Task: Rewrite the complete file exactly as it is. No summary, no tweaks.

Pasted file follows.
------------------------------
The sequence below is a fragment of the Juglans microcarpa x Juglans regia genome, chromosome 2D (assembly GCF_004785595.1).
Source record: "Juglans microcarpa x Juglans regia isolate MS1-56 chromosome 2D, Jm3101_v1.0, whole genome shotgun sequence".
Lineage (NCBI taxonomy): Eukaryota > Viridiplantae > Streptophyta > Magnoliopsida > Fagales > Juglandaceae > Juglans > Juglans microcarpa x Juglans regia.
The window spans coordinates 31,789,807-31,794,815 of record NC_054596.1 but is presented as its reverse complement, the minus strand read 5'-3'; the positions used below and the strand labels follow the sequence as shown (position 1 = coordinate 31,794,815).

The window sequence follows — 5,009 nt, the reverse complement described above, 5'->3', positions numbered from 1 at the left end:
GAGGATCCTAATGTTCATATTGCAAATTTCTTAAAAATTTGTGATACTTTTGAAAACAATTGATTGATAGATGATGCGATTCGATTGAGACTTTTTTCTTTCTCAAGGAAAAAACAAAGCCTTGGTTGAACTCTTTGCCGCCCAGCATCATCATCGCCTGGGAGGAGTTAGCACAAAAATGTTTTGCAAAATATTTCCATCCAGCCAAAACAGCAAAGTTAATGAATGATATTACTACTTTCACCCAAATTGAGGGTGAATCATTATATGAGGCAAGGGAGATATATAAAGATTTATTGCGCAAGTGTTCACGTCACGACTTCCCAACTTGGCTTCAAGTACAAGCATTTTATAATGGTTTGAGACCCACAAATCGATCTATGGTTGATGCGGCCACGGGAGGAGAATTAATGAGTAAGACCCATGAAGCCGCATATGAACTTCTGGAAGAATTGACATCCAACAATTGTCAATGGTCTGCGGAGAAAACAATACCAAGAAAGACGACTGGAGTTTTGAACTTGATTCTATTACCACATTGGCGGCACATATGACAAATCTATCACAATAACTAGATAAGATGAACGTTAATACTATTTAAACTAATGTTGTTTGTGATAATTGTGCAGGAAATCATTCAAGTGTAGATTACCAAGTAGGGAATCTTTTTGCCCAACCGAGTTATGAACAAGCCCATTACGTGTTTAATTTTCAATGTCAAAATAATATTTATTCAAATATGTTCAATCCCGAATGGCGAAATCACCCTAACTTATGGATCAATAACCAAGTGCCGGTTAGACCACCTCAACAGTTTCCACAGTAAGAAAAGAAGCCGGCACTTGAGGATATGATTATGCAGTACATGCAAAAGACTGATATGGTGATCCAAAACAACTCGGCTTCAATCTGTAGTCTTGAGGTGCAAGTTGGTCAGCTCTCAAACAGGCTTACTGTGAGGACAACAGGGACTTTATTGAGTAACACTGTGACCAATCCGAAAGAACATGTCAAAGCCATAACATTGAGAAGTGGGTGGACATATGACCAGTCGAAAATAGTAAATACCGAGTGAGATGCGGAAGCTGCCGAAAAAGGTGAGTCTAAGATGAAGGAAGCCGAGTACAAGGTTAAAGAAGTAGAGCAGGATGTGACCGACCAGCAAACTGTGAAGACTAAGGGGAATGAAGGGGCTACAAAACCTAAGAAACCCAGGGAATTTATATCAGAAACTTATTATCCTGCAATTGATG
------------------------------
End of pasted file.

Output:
The sequence below is a fragment of the Juglans microcarpa x Juglans regia genome, chromosome 2D (assembly GCF_004785595.1).
Source record: "Juglans microcarpa x Juglans regia isolate MS1-56 chromosome 2D, Jm3101_v1.0, whole genome shotgun sequence".
Lineage (NCBI taxonomy): Eukaryota > Viridiplantae > Streptophyta > Magnoliopsida > Fagales > Juglandaceae > Juglans > Juglans microcarpa x Juglans regia.
The window spans coordinates 31,789,807-31,794,815 of record NC_054596.1 but is presented as its reverse complement, the minus strand read 5'-3'; the positions used below and the strand labels follow the sequence as shown (position 1 = coordinate 31,794,815).

The window sequence follows — 5,009 nt, the reverse complement described above, 5'->3', positions numbered from 1 at the left end:
GAGGATCCTAATGTTCATATTGCAAATTTCTTAAAAATTTGTGATACTTTTGAAAACAATTGATTGATAGATGATGCGATTCGATTGAGACTTTTTTCTTTCTCAAGGAAAAAACAAAGCCTTGGTTGAACTCTTTGCCGCCCAGCATCATCATCGCCTGGGAGGAGTTAGCACAAAAATGTTTTGCAAAATATTTCCATCCAGCCAAAACAGCAAAGTTAATGAATGATATTACTACTTTCACCCAAATTGAGGGTGAATCATTATATGAGGCAAGGGAGATATATAAAGATTTATTGCGCAAGTGTTCACGTCACGACTTCCCAACTTGGCTTCAAGTACAAGCATTTTATAATGGTTTGAGACCCACAAATCGATCTATGGTTGATGCGGCCACGGGAGGAGAATTAATGAGTAAGACCCATGAAGCCGCATATGAACTTCTGGAAGAATTGACATCCAACAATTGTCAATGGTCTGCGGAGAAAACAATACCAAGAAAGACGACTGGAGTTTTGAACTTGATTCTATTACCACATTGGCGGCACATATGACAAATCTATCACAATAACTAGATAAGATGAACGTTAATACTATTTAAACTAATGTTGTTTGTGATAATTGTGCAGGAAATCATTCAAGTGTAGATTACCAAGTAGGGAATCTTTTTGCCCAACCGAGTTATGAACAAGCCCATTACGTGTTTAATTTTCAATGTCAAAATAATATTTATTCAAATATGTTCAATCCCGAATGGCGAAATCACCCTAACTTATGGATCAATAACCAAGTGCCGGTTAGACCACCTCAACAGTTTCCACAGTAAGAAAAGAAGCCGGCACTTGAGGATATGATTATGCAGTACATGCAAAAGACTGATATGGTGATCCAAAACAACTCGGCTTCAATCTGTAGTCTTGAGGTGCAAGTTGGTCAGCTCTCAAACAGGCTTACTGTGAGGACAACAGGGACTTTATTGAGTAACACTGTGACCAATCCGAAAGAACATGTCAAAGCCATAACATTGAGAAGTGGGTGGACATATGACCAGTCGAAAATAGTAAATACCGAGTGAGATGCGGAAGCTGCCGAAAAAGGTGAGTCTAAGATGAAGGAAGCCGAGTACAAGGTTAAAGAAGTAGAGCAGGATGTGACCGACCAGCAAACTGTGAAGACTAAGGGGAATGAAGGGGCTACAAAACCTAAGAAACCCAGGGAATTTATATCAGAAACTTATTATCCTGCAATTGATG